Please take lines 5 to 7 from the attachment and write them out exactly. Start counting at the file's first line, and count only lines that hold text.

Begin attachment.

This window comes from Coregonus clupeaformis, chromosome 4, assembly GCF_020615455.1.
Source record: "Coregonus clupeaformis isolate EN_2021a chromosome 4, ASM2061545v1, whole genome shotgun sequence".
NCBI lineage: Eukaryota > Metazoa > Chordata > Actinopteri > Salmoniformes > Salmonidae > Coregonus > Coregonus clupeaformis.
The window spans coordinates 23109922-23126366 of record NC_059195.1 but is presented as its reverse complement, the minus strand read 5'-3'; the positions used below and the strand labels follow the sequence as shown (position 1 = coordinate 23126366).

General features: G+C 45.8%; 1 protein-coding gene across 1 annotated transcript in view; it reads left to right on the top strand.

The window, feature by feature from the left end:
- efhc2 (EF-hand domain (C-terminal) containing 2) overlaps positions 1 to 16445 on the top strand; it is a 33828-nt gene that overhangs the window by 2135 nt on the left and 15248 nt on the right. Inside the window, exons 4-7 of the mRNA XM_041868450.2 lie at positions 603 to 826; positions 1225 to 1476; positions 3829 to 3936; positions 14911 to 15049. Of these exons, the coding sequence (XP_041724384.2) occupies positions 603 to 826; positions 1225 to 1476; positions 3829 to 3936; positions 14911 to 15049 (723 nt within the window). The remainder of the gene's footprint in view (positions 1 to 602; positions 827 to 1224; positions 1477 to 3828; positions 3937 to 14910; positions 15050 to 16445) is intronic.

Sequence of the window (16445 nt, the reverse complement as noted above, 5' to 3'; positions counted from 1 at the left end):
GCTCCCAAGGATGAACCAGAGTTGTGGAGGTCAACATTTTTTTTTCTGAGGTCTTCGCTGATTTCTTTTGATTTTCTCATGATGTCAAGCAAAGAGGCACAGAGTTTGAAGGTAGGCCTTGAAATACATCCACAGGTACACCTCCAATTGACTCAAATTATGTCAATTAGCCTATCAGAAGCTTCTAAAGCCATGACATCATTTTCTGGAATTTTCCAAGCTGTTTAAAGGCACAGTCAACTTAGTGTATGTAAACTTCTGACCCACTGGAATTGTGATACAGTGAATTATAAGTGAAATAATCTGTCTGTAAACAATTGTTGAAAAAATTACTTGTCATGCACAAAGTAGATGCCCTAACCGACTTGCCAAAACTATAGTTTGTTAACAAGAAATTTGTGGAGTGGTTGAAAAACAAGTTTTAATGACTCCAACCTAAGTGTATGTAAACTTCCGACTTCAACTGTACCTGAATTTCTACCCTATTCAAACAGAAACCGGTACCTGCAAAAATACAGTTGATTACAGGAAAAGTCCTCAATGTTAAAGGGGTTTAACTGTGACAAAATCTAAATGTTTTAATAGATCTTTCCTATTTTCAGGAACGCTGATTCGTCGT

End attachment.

General features: G+C 45.8%; 1 protein-coding gene across 1 annotated transcript in view; it reads left to right on the top strand.

The window, feature by feature from the left end:
- efhc2 (EF-hand domain (C-terminal) containing 2) overlaps positions 1 to 16445 on the top strand; it is a 33828-nt gene that overhangs the window by 2135 nt on the left and 15248 nt on the right. Inside the window, exons 4-7 of the mRNA XM_041868450.2 lie at positions 603 to 826; positions 1225 to 1476; positions 3829 to 3936; positions 14911 to 15049. Of these exons, the coding sequence (XP_041724384.2) occupies positions 603 to 826; positions 1225 to 1476; positions 3829 to 3936; positions 14911 to 15049 (723 nt within the window). The remainder of the gene's footprint in view (positions 1 to 602; positions 827 to 1224; positions 1477 to 3828; positions 3937 to 14910; positions 15050 to 16445) is intronic.